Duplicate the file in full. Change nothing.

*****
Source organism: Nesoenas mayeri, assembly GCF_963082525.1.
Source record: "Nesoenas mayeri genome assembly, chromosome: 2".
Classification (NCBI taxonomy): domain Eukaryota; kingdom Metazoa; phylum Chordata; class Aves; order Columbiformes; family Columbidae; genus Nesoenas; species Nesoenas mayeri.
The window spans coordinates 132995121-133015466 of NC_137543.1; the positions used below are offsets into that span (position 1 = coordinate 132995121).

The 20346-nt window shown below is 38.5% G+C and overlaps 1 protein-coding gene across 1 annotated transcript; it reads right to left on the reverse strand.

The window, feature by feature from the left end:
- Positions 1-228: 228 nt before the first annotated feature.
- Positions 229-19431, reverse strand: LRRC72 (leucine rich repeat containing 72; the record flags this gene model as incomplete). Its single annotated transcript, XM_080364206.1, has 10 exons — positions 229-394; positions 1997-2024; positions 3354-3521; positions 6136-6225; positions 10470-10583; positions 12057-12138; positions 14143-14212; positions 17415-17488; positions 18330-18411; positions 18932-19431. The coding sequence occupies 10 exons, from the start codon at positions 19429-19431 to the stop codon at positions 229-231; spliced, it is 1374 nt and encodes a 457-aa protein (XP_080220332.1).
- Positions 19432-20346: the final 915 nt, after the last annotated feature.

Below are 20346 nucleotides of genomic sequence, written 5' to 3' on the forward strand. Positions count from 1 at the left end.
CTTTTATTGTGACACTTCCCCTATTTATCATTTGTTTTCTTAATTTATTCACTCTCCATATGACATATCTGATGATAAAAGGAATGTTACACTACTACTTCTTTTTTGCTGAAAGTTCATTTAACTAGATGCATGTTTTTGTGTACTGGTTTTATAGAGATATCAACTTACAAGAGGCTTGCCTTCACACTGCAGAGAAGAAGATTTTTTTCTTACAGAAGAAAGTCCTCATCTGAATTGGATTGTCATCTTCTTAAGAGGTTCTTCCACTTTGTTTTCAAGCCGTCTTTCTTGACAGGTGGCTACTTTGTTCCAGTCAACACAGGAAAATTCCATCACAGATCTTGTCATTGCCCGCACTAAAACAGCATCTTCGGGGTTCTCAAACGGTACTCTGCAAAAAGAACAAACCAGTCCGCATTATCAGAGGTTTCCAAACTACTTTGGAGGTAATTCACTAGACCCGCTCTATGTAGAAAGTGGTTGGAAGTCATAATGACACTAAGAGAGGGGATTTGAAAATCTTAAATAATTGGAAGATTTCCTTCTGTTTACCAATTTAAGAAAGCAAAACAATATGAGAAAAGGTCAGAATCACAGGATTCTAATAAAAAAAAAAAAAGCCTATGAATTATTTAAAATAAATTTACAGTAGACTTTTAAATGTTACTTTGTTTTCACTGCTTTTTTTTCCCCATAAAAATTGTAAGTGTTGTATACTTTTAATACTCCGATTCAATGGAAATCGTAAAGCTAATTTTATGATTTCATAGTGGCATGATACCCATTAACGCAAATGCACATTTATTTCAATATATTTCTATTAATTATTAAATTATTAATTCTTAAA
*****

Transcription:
Source organism: Nesoenas mayeri, assembly GCF_963082525.1.
Source record: "Nesoenas mayeri genome assembly, chromosome: 2".
Classification (NCBI taxonomy): domain Eukaryota; kingdom Metazoa; phylum Chordata; class Aves; order Columbiformes; family Columbidae; genus Nesoenas; species Nesoenas mayeri.
The window spans coordinates 132995121-133015466 of NC_137543.1; the positions used below are offsets into that span (position 1 = coordinate 132995121).

The 20346-nt window shown below is 38.5% G+C and overlaps 1 protein-coding gene across 1 annotated transcript; it reads right to left on the reverse strand.

The window, feature by feature from the left end:
- Positions 1-228: 228 nt before the first annotated feature.
- Positions 229-19431, reverse strand: LRRC72 (leucine rich repeat containing 72; the record flags this gene model as incomplete). Its single annotated transcript, XM_080364206.1, has 10 exons — positions 229-394; positions 1997-2024; positions 3354-3521; positions 6136-6225; positions 10470-10583; positions 12057-12138; positions 14143-14212; positions 17415-17488; positions 18330-18411; positions 18932-19431. The coding sequence occupies 10 exons, from the start codon at positions 19429-19431 to the stop codon at positions 229-231; spliced, it is 1374 nt and encodes a 457-aa protein (XP_080220332.1).
- Positions 19432-20346: the final 915 nt, after the last annotated feature.

Below are 20346 nucleotides of genomic sequence, written 5' to 3' on the forward strand. Positions count from 1 at the left end.
CTTTTATTGTGACACTTCCCCTATTTATCATTTGTTTTCTTAATTTATTCACTCTCCATATGACATATCTGATGATAAAAGGAATGTTACACTACTACTTCTTTTTTGCTGAAAGTTCATTTAACTAGATGCATGTTTTTGTGTACTGGTTTTATAGAGATATCAACTTACAAGAGGCTTGCCTTCACACTGCAGAGAAGAAGATTTTTTTCTTACAGAAGAAAGTCCTCATCTGAATTGGATTGTCATCTTCTTAAGAGGTTCTTCCACTTTGTTTTCAAGCCGTCTTTCTTGACAGGTGGCTACTTTGTTCCAGTCAACACAGGAAAATTCCATCACAGATCTTGTCATTGCCCGCACTAAAACAGCATCTTCGGGGTTCTCAAACGGTACTCTGCAAAAAGAACAAACCAGTCCGCATTATCAGAGGTTTCCAAACTACTTTGGAGGTAATTCACTAGACCCGCTCTATGTAGAAAGTGGTTGGAAGTCATAATGACACTAAGAGAGGGGATTTGAAAATCTTAAATAATTGGAAGATTTCCTTCTGTTTACCAATTTAAGAAAGCAAAACAATATGAGAAAAGGTCAGAATCACAGGATTCTAATAAAAAAAAAAAAAGCCTATGAATTATTTAAAATAAATTTACAGTAGACTTTTAAATGTTACTTTGTTTTCACTGCTTTTTTTTCCCCATAAAAATTGTAAGTGTTGTATACTTTTAATACTCCGATTCAATGGAAATCGTAAAGCTAATTTTATGATTTCATAGTGGCATGATACCCATTAACGCAAATGCACATTTATTTCAATATATTTCTATTAATTATTAAATTATTAATTCTTAAA